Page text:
Mohamed Tavakoli-Targhi. Refashioning Iran: Orientalism, Occidentalism and Historiography. Hampshire and New York: Palgrave Macmillan, 2001. xvi + 216 pp. $60.00 (cloth), ISBN 978-0-333-94922-1.
Reviewed by Daniel Martin Varisco (Department of Sociology/Anthropology, Hofstra University)
Published on H-Gender-MidEast (September, 2002)
"Refashioning Iran is an historiographic project that challenges the conventional national histories of Iran, which often depict modernity as an historical epoch inaugurated by 'Westernizing' and state-centralizing reforms. By viewing modernity as a global process that engendered various strategies of self-fashioning, this study seeks to break away from the dehistoricizing implications of 'Westernization' theories that are predicated upon the temporal assumption of non-contemporaneity of European and non-European societies" (p. ix-x).
Thus begins the project of historian Mohamed Tavakoli-Targhi to re-orient the study of modern Iran. Unlike Edward Said, who cavalierly assumed Oriental others could not possibly "represent themselves," Tavakoli-Targhi provides an in-depth analysis of Persian prose texts that not only responded to Western texts but reversed the gaze and interpreted European others through a Persian mirror. The result is an important theoretical study well informed by textual examples, history written with a concern for historiographic insight. The structure of the book, as the author notes, follows the episodic narrative of the Arabian Nights rather than a straightforward historical monograph. After an initial chapter on the heterotopia of Persian prose texts, the second chapter posits a clear and compelling challenge to simplistic discursive damning of the genesis of modern Orientalism. Both of these chapters focus on Persianate scholarship in India as the British were establishing a colony there. The following chapter of "Persianate Europology" balances the focus in most studies on how the West imagined its Orient. A chapter "Imagining European Women" is certainly a valuable resource to consult after reading Said's elaboration of the Frenchman Flaubert among the exotic dancers of Egypt. The final three chapters articulate the symbolic capital from which the modern nation of Iran has been imagined, a balance not simply between Islamic tradition and modernity but also with a golden-age pre-Islamic past.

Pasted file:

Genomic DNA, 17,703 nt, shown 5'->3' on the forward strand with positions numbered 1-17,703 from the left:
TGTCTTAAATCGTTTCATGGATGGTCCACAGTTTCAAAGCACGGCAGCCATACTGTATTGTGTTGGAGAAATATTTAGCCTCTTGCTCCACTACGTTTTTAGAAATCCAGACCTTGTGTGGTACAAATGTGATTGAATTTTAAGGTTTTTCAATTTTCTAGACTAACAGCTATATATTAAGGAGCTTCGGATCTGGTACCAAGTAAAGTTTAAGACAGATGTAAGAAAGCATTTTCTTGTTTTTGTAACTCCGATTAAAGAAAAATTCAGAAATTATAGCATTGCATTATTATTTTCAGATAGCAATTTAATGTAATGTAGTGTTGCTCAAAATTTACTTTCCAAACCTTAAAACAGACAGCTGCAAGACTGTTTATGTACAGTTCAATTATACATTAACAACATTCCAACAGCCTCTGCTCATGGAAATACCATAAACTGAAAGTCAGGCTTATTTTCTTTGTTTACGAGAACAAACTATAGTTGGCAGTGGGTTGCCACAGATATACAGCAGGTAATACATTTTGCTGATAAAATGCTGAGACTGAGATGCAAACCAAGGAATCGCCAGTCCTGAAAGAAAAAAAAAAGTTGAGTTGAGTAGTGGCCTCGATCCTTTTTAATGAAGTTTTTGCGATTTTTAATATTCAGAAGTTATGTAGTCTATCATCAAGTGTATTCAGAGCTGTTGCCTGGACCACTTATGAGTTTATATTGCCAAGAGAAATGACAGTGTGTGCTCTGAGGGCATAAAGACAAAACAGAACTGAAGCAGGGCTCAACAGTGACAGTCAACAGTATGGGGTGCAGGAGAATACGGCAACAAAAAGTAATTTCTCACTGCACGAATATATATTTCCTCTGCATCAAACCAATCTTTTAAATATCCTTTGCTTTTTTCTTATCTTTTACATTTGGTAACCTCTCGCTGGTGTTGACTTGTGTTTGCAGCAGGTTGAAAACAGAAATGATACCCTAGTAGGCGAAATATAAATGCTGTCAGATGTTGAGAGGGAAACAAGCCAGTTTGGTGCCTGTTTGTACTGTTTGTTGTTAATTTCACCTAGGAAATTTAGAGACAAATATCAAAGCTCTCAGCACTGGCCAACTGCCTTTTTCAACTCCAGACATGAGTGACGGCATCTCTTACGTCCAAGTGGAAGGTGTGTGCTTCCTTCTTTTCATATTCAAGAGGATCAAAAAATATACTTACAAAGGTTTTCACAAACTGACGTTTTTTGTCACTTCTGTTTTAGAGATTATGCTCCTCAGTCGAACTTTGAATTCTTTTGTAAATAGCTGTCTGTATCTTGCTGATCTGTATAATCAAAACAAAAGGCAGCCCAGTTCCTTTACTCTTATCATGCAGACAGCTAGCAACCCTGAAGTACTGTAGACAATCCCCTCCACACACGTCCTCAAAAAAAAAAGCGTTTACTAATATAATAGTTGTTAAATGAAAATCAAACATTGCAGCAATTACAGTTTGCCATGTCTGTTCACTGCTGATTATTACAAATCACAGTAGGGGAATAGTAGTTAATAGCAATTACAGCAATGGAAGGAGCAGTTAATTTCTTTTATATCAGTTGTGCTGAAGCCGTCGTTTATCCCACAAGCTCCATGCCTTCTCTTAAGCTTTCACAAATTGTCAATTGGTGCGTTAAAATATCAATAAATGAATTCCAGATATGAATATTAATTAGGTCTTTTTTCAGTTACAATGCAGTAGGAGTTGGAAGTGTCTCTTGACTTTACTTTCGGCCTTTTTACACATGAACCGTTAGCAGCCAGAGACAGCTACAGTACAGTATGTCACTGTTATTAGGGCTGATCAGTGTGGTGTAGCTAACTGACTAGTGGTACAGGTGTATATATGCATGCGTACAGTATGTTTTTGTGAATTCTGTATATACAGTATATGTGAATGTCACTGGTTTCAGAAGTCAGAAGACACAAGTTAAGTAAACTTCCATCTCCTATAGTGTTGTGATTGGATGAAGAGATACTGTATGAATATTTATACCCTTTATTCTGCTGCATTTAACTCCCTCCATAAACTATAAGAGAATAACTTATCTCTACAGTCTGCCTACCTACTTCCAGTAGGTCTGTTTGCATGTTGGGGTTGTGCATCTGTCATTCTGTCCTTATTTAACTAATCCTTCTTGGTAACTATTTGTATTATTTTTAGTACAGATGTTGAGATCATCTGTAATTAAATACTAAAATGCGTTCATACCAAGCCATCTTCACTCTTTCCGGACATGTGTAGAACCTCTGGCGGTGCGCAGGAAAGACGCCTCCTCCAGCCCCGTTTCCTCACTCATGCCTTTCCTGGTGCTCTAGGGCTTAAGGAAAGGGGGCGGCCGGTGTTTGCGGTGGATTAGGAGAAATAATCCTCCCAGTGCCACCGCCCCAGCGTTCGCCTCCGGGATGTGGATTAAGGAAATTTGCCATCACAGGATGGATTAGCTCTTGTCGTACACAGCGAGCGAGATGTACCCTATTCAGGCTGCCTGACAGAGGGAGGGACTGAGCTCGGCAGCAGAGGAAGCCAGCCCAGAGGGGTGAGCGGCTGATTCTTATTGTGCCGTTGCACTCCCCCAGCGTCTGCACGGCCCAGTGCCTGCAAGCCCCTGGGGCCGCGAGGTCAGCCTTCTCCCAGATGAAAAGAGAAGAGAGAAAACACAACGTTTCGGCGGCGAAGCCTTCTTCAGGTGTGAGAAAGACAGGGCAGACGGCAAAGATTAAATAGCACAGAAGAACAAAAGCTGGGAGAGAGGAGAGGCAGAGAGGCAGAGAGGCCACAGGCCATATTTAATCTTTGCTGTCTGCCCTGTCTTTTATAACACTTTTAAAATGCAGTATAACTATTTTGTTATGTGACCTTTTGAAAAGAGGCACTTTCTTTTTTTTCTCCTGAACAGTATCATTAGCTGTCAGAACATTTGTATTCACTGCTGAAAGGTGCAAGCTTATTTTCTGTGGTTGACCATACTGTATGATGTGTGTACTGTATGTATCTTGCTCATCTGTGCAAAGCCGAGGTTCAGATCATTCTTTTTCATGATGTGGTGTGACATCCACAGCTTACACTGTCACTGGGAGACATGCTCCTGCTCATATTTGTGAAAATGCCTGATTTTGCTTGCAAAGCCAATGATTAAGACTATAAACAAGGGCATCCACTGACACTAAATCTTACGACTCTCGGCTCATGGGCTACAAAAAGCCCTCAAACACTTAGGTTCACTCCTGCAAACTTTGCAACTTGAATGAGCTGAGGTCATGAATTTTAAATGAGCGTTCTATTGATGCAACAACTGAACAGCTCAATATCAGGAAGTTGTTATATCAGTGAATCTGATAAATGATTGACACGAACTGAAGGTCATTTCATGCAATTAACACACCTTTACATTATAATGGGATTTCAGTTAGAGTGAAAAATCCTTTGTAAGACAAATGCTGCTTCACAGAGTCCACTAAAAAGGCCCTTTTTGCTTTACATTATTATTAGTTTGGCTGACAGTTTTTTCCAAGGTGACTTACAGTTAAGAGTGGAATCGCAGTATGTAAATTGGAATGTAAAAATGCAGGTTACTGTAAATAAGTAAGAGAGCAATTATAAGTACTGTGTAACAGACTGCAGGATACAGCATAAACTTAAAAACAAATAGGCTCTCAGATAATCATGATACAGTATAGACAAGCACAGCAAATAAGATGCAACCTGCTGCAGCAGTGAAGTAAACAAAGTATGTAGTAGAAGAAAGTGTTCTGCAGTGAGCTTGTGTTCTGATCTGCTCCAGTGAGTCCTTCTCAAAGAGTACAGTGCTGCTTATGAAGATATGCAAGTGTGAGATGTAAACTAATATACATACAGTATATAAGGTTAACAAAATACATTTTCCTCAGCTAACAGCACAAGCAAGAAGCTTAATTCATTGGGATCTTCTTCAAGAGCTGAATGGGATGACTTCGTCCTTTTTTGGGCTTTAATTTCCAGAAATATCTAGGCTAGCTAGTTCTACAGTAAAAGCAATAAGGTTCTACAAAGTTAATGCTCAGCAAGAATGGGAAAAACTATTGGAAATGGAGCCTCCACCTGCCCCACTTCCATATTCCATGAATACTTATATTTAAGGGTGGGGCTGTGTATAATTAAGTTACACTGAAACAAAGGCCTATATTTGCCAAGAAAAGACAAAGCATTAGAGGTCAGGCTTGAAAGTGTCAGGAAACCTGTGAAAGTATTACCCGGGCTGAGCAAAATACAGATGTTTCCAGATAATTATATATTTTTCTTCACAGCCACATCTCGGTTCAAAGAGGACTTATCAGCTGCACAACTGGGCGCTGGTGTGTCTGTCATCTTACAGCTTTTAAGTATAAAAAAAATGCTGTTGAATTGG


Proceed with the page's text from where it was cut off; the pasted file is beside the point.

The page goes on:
This book should first of all be read as a valuable corrective to the flaws in Said's influential Orientalism (1978). Post-colonial scholars have almost all lamented the fact that Said ignores the multiple voices of real Orientals, including a large corpus of texts written in the Orient to counter Western Orientalism. As Tavakoli-Targhi documents, the early and formative stage of Orientalism "was not a discourse of domination, but a reciprocal relation between European and Indian scholars" (p. 23). In discussing Europe's "genesis amnesia," Tavakoli-Targhi shows how Bernard Lewis, who steadfastly refuses to think Orientals ever had an interest in the West, and Edward Said, who asserts that the hegemonizing discourse of Orientalism effectively prevented an Oriental response, are both wrong. In the specific case of philologist William Jones, local scholars like Tafazzul Husayn Khan (d. 1800) were an important source for "Orientalist" knowledge. Indeed, Tavakoli-Targhi coins a valuable term, "homeless texts," to cover the prose texts written in India but in Persian, which was the official language of India until it was abolished in 1830 (p. 9). We learn that Persianate scholars had access in their own language to the philosophy of Rene Descartes and medicinal analysis of William Harvey soon after this was available in the West (p. 10). So why have these indigenous texts not found a home in Western research? "By anticipating a period of decline that paved the way for the British colonization," argues Tavakoli-Targhi, "historians of Mughal India have searched predominantly for facts that illustrate the backwardness and the disintegration of this empire" (p. 16). It is a tried and untrue practice: only finding what one looks for.
"The challenge of postcolonial historiography," suggests Tavakoli-Targhi, "is to re-historicize the processes that have been concealed and ossified by the Eurocentric accounts of modernity" (p. 33). As a trained historian, Tavakoli-Targhi proceeds within the well-honed critical guidelines of his discipline rather than whimsically reading in the open-ended but close-minded fashion of Said's contrapuntal additions to canonical authors like Jane Austen. Indeed, one of the strengths of this study is that it shows what theoretical rigor can achieve with previously unexamined historical resources rather than brandishing theoretical fads with imprecise application. The author makes no pretense of adopting the elusive label "post-colonial," and somehow manages to avoid quoting either Homi Bhabha or Gayatri Spivak. But his neologism of "voy(ag)eurs" (p. 38) is every bit as witty and pertinent as Bhabha's "dissemiNation."